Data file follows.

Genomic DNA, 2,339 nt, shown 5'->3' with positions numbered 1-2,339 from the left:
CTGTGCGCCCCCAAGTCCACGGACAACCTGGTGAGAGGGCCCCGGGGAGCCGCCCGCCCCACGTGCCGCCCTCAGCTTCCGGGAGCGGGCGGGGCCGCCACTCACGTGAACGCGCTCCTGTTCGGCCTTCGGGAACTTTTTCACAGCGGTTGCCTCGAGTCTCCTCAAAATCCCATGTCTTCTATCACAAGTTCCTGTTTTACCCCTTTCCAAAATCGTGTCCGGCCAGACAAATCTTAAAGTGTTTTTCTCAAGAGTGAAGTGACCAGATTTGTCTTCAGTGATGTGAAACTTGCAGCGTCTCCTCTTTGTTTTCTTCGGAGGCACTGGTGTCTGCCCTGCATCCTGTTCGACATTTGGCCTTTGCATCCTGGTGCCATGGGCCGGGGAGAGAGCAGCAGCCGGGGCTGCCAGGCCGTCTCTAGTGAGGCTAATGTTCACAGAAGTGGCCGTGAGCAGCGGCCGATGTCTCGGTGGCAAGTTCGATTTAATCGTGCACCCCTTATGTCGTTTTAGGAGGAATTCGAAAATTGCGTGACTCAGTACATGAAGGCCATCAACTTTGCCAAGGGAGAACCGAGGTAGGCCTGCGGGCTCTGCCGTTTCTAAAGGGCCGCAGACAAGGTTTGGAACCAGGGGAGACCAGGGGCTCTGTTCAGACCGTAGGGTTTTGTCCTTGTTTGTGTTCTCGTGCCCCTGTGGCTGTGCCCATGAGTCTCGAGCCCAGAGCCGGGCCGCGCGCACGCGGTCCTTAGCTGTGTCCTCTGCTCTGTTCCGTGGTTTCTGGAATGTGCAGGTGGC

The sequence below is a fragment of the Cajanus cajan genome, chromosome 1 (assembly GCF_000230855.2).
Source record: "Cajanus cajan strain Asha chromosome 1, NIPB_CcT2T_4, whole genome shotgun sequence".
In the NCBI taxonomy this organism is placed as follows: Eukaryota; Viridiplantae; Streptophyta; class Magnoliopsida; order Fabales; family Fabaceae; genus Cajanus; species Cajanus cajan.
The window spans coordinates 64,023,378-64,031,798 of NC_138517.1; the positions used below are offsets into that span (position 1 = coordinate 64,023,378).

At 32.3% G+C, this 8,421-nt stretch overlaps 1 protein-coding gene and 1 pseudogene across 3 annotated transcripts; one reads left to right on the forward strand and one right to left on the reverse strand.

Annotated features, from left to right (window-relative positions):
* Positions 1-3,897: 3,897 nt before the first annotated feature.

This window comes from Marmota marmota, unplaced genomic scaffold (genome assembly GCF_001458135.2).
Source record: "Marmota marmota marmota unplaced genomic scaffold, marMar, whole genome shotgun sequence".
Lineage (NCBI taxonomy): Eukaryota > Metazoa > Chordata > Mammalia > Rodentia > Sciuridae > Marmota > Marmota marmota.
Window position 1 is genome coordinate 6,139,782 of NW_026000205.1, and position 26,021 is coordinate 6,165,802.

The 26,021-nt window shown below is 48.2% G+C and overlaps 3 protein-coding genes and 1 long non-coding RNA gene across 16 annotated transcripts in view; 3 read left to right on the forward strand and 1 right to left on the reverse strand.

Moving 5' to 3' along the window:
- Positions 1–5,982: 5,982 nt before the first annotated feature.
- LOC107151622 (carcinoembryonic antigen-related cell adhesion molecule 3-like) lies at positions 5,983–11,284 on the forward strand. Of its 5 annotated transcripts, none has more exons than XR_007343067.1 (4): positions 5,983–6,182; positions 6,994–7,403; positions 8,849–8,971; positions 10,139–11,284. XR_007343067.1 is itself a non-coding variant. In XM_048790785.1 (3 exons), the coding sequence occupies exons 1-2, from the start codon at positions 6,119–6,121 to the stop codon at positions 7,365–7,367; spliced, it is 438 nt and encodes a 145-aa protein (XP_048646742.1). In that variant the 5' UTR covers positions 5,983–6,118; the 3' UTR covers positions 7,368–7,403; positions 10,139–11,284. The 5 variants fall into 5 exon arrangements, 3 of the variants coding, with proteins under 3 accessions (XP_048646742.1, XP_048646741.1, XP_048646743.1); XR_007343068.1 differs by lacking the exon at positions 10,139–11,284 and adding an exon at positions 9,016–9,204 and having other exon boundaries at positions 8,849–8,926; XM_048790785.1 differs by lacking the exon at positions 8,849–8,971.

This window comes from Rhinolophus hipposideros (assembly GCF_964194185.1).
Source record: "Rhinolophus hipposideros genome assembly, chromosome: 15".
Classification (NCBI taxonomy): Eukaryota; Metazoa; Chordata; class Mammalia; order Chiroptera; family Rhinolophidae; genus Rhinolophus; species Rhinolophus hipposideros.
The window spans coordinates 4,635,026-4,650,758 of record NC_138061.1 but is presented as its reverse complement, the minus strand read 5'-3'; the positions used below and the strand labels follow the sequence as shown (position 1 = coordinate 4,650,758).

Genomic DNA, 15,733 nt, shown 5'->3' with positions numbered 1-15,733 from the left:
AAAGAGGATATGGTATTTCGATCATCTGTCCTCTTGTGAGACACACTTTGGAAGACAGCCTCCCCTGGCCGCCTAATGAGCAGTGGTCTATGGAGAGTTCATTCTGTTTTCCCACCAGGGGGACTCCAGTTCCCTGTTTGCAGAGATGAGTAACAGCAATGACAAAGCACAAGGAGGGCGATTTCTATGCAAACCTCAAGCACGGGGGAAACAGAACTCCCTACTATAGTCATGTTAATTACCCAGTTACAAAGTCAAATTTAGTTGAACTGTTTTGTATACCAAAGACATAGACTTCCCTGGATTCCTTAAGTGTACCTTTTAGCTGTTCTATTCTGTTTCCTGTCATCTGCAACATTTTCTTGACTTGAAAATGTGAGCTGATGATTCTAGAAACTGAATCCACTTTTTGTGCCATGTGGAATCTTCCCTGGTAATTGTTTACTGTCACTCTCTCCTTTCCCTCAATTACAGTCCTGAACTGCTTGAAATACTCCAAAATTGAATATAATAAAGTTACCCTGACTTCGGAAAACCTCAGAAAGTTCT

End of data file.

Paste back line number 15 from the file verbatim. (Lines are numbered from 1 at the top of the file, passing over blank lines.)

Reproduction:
Moving 5' to 3' along the window: